(COLORADO SPRINGS) — In the wake of the devastating shooting at Club Q, many are sharing their memories of the nightclub, and what the space meant to so many in the LGBTQ+ community.

Michael Robert Travis, a police chaplain, ventured to the scene of a growing memorial outside the nightclub on Sunday morning, in support and solidarity with those who are grieving. Travis, a former police officer in Texas, said he was one of the first openly gay Police Captains and Police Chiefs in Austin, Texas, and now lives in Colorado Springs with his husband.

“We had talked back and forth, about possibly coming out (to Club Q), whether it be last night, or whenever,” Travis said. “And we just decided we were too tired, or we would be in this situation.”

Travis said when he learned of the shooting, he knew he had to be there, to show his support for the victims, their loved ones, and the grieving Colorado Springs community.

“It just seemed like, when dealing with shock and grief, one of the best things to do is just to come out and pay tribute with everybody else, and comfort everybody else, and see everybody else.”

Travis also spoke about what Club Q meant to the LGBTQ+ community in Colorado Springs, and how devastating it is to feel unsafe in a place that previously had been a refuge.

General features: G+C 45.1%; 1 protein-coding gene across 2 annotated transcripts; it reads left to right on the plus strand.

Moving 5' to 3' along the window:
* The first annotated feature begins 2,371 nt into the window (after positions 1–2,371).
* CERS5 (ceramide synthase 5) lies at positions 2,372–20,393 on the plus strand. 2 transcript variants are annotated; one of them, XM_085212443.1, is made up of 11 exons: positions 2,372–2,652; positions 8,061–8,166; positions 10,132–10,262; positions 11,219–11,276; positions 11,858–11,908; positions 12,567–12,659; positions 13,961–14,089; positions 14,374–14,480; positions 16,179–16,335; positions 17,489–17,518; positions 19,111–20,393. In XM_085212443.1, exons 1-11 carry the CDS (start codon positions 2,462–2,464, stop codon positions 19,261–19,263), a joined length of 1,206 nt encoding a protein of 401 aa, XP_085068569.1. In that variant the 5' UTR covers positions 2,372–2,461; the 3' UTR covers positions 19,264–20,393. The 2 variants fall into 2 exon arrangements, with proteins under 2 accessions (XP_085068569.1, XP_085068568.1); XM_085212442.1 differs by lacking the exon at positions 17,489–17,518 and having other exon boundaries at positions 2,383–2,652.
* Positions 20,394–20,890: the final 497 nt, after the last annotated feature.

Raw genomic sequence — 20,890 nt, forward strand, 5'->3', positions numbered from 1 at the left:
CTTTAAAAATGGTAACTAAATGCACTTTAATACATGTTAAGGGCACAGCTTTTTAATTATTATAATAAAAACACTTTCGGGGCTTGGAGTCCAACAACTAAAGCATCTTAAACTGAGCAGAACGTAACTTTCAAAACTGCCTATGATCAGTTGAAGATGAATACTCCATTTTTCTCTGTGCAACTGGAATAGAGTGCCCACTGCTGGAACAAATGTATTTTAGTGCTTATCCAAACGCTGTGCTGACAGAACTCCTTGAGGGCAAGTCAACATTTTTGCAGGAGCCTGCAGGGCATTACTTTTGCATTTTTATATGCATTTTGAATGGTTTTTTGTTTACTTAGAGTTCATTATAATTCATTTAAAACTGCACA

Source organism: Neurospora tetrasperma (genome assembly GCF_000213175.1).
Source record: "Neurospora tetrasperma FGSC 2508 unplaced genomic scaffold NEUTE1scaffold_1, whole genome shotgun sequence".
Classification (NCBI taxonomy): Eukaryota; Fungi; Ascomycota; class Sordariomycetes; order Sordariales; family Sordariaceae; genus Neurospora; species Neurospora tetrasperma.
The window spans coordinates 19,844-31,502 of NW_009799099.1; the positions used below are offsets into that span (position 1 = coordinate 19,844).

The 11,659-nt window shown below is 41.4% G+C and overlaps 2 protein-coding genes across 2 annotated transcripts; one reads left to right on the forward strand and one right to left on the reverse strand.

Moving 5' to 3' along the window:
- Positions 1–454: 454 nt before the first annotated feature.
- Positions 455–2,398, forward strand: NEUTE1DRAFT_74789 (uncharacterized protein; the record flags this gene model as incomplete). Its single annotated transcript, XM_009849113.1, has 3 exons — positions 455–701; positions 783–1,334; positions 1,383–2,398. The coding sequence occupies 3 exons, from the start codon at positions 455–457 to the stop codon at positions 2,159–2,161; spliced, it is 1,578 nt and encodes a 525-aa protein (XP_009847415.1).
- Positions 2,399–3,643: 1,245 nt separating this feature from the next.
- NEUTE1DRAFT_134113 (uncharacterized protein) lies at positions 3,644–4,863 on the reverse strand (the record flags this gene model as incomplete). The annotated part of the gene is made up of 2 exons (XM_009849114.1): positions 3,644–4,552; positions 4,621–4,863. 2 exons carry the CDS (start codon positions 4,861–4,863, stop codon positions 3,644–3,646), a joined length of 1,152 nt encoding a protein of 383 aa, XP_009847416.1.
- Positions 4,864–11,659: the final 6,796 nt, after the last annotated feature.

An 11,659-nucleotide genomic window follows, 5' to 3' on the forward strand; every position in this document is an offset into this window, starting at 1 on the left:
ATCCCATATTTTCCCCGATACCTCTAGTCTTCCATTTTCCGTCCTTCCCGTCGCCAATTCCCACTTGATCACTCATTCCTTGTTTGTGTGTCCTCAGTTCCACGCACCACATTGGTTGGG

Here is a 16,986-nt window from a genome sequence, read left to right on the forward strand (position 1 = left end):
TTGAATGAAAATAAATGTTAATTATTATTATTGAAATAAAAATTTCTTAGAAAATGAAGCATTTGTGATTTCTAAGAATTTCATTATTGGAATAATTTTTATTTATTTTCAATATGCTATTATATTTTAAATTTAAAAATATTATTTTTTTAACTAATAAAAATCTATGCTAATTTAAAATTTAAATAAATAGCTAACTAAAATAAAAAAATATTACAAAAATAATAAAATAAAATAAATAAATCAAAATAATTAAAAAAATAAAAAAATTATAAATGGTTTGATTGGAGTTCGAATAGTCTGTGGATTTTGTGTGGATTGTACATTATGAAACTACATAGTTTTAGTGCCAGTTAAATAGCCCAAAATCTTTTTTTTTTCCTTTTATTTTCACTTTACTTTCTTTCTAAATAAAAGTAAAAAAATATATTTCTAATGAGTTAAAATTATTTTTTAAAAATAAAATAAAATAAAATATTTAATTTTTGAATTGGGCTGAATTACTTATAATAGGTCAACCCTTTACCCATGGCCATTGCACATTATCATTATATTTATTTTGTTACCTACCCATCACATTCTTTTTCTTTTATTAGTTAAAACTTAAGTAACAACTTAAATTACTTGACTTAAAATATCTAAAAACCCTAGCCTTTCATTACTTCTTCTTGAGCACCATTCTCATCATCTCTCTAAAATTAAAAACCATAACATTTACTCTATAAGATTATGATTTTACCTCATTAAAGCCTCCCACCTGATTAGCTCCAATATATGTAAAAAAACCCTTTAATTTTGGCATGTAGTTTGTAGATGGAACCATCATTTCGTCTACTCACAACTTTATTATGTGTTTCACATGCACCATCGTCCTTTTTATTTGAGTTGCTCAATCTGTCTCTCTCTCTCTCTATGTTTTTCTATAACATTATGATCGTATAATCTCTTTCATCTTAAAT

“Club Q makes it a safe place for gay, lesbian, bisexual, transgender, LGBTQIA+ community… we could go in and forget about work and everything else and feel like it was a home,” Travis said. “Everybody knew each other, and if they didn’t they would introduce.”

To threaten that safety and comfort is the cruelest part of this, Travis said. “You’re not even safe in your own home.”

However, Travis said the community support – the flowers and candles and notes of love left at the memorial – give him hope.

“That’s kind of a part of the way that everybody is in Colorado Springs anyway,” he said. “If we had been at any other location, it would be the exact same way. Accepting, loving, and caring.”